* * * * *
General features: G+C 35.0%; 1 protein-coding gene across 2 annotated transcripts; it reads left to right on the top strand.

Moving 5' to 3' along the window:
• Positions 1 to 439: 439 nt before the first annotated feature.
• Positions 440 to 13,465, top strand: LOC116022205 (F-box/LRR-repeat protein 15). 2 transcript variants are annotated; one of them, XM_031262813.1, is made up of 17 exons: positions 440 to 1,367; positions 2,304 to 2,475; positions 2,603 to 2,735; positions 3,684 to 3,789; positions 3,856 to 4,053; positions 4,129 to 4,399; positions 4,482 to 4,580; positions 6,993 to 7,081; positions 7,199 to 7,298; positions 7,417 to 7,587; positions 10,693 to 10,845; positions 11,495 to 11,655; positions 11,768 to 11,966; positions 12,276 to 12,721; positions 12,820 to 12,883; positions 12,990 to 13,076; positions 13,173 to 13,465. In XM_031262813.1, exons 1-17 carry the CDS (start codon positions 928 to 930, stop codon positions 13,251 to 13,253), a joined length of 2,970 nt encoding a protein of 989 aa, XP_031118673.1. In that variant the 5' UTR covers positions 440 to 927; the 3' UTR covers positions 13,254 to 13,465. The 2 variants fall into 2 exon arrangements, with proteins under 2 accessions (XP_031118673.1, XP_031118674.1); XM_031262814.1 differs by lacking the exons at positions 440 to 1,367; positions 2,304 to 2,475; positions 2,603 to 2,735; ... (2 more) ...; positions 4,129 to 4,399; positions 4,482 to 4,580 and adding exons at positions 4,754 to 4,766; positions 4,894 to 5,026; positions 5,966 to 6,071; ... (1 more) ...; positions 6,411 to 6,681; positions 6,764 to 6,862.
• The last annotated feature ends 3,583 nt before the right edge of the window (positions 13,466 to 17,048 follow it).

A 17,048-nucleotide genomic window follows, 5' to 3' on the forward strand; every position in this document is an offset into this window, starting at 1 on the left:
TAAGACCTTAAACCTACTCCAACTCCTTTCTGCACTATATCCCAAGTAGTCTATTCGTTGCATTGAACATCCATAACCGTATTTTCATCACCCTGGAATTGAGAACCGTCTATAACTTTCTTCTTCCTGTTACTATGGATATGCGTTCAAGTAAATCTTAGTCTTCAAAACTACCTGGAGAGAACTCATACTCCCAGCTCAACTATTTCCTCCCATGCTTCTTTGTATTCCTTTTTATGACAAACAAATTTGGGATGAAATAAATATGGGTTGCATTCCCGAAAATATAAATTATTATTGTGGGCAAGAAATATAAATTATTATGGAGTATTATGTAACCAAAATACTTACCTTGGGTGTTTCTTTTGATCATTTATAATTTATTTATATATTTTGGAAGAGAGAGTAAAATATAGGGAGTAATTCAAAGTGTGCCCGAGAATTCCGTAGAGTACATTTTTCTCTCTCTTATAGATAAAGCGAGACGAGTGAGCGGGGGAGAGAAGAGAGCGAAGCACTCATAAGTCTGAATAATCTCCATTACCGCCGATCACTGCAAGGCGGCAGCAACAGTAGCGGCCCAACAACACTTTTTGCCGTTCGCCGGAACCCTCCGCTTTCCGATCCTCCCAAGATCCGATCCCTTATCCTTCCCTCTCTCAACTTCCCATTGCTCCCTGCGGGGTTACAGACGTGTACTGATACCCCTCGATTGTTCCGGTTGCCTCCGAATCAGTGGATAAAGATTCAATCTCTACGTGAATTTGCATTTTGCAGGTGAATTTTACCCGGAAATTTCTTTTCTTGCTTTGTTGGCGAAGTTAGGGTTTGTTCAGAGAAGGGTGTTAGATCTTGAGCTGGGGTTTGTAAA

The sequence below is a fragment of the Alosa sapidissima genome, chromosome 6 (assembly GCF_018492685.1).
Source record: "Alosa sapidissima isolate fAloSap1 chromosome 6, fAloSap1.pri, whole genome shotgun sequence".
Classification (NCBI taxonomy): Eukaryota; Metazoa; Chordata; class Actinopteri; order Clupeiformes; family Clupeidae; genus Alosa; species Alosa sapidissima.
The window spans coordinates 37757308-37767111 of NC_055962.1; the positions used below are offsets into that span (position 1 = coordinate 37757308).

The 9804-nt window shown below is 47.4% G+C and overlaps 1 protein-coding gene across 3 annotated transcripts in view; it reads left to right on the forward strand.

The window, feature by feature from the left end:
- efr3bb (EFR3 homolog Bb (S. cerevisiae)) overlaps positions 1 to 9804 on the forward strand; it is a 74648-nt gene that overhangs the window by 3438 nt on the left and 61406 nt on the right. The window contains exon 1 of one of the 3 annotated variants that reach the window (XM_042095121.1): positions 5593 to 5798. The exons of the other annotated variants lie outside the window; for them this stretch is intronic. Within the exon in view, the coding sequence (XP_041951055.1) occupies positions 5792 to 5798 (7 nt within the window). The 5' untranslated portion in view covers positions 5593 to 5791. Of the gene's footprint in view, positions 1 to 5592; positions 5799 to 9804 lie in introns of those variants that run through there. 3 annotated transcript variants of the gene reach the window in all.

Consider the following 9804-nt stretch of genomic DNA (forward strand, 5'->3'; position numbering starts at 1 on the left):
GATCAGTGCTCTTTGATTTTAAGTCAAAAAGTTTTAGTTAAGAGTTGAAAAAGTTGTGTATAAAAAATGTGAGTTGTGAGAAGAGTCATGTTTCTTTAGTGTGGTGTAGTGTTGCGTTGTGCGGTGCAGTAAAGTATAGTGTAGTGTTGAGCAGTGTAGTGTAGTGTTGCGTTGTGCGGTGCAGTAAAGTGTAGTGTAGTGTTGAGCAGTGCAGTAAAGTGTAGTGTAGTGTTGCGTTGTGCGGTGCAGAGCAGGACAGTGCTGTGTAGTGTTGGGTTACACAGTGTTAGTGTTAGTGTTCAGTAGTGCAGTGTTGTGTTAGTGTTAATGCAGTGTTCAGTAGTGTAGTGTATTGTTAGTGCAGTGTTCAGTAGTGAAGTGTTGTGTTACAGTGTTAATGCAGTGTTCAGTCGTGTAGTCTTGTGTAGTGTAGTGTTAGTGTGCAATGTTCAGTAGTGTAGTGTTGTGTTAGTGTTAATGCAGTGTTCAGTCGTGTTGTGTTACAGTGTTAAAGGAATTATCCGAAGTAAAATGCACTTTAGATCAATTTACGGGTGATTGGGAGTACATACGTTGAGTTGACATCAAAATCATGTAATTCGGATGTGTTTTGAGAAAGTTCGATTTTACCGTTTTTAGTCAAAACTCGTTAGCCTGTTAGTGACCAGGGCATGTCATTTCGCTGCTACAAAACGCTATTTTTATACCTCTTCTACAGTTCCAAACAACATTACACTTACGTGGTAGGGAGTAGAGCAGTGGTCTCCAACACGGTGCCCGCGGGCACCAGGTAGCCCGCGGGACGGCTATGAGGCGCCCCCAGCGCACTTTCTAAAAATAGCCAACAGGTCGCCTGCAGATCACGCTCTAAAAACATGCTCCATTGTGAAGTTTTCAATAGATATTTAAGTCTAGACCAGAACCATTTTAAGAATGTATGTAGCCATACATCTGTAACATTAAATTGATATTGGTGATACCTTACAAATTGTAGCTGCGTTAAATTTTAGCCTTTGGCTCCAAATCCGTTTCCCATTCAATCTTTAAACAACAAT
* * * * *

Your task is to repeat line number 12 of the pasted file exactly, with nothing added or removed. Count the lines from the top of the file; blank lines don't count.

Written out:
The 9804-nt window shown below is 47.4% G+C and overlaps 1 protein-coding gene across 3 annotated transcripts in view; it reads left to right on the forward strand.